WILLIAMS, Robert I (1764-1830), of Plas y Nant, Caern. and Friars, Anglesey.

Published in The History of Parliament: the House of Commons 1790-1820, ed. R. Thorne, 1986
Available from Boydell and Brewer



1790 - 1826
1826 - 1 Dec. 1830

Family and Education

b. 20 July 1764, 1st s. of Sir Hugh Williams, 8th Bt.* educ. Blackheath; Westminster 1774; Harrow 1776-80. m. 11 June 1799, Anne, da. of Rev. Edward Hughes of Kinmel Park, Denb., sis. of William Lewis Hughes*, 3s. 7da. suc. mother 1770; fa. as 9th Bt. 19 Aug. 1794.

Offices Held

A.d.c. to ld. lt. [I] 1787-93.

Ensign, 1 Ft. Gds. 1782, lt. and capt. 1789, capt. and lt.-col. 1794, ret. 1795; capt. Caern. militia 1798; capt. Beaumaris vols. 1803, maj. 1803; commdt. loyal Snowdon rangers 1803; capt. Caern. militia 1808; maj. Anglesey militia 1809.

Mayor, Beuamaris 1800, 1804, 1807, 1811, 1815.


Williams joined his aged parent in Parliament in 1790, when he was returned for the county on the interest and largely at the expense of his half-brother, Thomas James, Baron Bulkeley, a friend of Pitt’s administration. The seat proved a safe one for 36 years and Williams survived a contest in 1796. He served seven years in Dublin with the Guards, which minimized his chances of parliamentary attendance and was the unwitting cause of a quarrel between the Marquess of Buckingham, who made him his aide-de-camp while lord lieutenant, and his colonel, the Duke of Gloucester, who was led to believe that the marquess had engaged him without leave. In 1791, in his absence, he was listed among opponents of repeal of the Test Act in Scotland. In 1793, when he saw active service at the siege of Valenciennes and was wounded, the new lord lieutenant, Westmorland, dismissed him, and despite Bulkeley’s intercession with Pitt, Williams was ‘entirely abandoned, and without any prospect of promotion’ according to the Marquess of Buckingham, who added, ‘He is second for purchase of a lieutenant-colonelcy in the first of Guards, but the prices are so extravagant that I doubt the possibility of his effecting it’.1 Williams was promoted in the following year when he served in Flanders, but his father died soon afterwards and his only brother was killed in action in 1795. He then retired from the army, confining his military enthusiasm to a militia command.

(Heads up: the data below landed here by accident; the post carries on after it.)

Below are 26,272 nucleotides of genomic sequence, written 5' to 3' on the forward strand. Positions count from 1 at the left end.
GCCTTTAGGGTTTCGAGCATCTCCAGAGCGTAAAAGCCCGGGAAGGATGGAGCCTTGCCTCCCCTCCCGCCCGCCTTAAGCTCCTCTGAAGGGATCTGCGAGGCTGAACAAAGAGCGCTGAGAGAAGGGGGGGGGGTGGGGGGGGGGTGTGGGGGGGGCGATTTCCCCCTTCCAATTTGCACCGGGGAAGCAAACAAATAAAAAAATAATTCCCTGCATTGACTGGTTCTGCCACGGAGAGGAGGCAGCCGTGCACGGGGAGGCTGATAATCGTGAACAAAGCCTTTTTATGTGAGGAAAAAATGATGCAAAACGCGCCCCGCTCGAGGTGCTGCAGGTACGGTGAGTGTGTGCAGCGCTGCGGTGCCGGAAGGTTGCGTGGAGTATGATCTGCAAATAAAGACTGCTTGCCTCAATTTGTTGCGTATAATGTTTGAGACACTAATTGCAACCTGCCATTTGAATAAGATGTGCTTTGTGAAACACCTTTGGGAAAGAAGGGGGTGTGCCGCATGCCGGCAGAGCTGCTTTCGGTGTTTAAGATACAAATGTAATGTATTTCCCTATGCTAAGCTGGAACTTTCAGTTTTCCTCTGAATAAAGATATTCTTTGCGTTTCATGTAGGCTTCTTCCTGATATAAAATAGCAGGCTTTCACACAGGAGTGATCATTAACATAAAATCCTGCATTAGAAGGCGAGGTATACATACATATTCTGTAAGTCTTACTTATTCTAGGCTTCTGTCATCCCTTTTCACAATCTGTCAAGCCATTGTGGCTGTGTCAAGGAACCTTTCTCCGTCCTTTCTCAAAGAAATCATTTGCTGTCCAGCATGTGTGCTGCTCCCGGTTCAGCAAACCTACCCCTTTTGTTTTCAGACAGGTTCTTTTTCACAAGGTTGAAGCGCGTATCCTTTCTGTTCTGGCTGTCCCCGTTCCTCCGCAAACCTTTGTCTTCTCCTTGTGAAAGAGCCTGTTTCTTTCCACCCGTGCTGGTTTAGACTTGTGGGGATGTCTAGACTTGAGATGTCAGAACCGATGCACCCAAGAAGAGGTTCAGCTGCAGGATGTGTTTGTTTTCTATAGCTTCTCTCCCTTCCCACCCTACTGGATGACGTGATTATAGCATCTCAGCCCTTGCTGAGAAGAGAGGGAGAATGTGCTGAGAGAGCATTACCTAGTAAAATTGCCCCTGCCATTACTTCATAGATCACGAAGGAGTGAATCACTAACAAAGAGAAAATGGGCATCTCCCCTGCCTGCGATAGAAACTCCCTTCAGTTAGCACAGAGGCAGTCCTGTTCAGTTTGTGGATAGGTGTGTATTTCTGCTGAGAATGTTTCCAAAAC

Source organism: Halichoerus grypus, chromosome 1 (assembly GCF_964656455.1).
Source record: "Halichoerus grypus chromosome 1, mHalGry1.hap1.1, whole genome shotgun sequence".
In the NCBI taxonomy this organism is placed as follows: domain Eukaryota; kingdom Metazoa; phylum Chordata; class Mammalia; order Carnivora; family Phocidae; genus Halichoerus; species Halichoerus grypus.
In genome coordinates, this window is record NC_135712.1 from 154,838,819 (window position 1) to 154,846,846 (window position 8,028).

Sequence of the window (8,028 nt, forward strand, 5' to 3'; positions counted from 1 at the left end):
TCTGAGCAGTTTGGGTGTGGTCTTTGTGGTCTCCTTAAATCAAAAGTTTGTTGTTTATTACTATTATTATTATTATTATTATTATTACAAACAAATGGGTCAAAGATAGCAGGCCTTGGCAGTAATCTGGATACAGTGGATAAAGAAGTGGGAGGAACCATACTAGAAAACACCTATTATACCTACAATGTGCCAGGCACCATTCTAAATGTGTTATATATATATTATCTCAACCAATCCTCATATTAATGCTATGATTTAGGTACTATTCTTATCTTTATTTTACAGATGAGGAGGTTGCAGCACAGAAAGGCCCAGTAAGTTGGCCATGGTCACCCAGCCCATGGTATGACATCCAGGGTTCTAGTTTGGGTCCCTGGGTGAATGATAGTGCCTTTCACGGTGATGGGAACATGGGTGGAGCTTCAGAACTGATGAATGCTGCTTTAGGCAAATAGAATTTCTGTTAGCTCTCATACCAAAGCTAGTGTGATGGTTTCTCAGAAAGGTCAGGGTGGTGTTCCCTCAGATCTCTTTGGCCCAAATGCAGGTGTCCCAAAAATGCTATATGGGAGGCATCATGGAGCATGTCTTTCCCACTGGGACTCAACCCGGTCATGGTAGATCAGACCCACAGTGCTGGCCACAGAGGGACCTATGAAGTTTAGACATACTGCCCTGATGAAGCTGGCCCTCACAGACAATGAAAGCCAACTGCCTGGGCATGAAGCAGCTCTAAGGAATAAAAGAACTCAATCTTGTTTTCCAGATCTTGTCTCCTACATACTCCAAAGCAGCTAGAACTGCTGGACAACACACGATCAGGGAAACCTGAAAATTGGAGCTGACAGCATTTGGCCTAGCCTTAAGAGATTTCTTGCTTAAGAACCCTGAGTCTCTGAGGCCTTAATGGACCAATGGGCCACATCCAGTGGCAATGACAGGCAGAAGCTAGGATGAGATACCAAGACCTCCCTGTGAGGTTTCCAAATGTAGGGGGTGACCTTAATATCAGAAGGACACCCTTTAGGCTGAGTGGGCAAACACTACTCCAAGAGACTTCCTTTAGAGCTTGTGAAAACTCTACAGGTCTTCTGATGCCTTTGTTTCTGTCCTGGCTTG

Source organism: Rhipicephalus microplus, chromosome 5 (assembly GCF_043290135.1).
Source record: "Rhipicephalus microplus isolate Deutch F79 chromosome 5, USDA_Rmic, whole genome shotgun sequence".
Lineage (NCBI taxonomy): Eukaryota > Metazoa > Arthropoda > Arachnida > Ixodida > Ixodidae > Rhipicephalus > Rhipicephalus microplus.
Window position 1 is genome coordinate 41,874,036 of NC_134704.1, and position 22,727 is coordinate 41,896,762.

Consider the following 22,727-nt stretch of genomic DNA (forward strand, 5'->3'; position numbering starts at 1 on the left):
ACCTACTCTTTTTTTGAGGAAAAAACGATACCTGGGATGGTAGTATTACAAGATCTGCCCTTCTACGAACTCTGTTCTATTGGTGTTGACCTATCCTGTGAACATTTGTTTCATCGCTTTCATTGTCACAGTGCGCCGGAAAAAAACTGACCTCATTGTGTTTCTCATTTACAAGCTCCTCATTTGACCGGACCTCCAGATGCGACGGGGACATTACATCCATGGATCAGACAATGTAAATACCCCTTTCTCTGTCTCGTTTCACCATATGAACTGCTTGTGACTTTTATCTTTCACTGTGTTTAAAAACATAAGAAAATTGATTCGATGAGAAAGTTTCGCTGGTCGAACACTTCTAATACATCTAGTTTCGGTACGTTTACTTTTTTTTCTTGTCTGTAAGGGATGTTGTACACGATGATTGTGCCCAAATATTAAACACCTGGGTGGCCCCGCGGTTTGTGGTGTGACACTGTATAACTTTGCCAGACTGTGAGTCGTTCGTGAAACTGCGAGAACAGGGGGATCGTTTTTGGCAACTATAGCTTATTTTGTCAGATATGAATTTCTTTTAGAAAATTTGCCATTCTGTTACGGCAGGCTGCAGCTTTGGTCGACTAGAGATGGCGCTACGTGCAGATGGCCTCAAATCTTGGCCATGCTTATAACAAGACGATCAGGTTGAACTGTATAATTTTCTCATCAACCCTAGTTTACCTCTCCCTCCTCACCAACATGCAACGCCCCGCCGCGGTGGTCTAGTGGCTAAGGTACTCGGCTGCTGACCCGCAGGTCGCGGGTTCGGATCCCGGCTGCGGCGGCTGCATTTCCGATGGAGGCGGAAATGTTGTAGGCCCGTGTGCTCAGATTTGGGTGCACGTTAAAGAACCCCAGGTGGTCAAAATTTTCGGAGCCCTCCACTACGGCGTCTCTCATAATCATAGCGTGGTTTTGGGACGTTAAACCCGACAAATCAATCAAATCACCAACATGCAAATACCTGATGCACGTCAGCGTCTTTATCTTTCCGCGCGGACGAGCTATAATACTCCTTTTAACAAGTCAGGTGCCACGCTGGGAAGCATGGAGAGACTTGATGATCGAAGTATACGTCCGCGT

He also, after the contest of 1796, during which his private character as a sexual adventurer was lampooned,2 paid more attention to his parliamentary duties. Hitherto when present he had given a silent support to government, and so his conduct continued until 5 Mar. 1800, when he voted for Tierney’s motion to limit the duration of income tax. On 5 June he stood up and said that he had

hitherto supported ministers in the prosecution of the war, and was ready to grant them every means of prosecuting it with vigour and effect; but as they seemed determined to extend the income tax beyond the duration of the war, and make it a permanent tax, this was more than he thought himself warranted in agreeing to. As far as it regarded the war he would support it, but no farther.

On 30 Jan. 1801 Lord Bulkeley, with whom his relations were somewhat uneasy, advised him Pray come to town, and show yourself in Parliament: your hounds should not prevent you from doing a little public duty for even Sir Thomas Mostyn is in town who likes hunting as well as yourself and, considering how many favours I ask for our countrymen, it makes it very awkward for me your scarce ever appearing or voting in Paliament. On 25 Mar. 1801 he voted for Grey’s motion for an inquiry into the state of the nation, and on 25 Oct. Lord Buckingham, who had persuaded Bulkeley and Williams to act with him in opposition—a decision that the former soon regretted—described him as ‘a convert to the opinion of Caernarvonshire, ... that the high price of corn was owing solely ... to the war, for that it fell as soon as peace was known’.3 On 31 Mar. 1802 he voted for inquiry into the Prince of Wales’s Cornish revenues.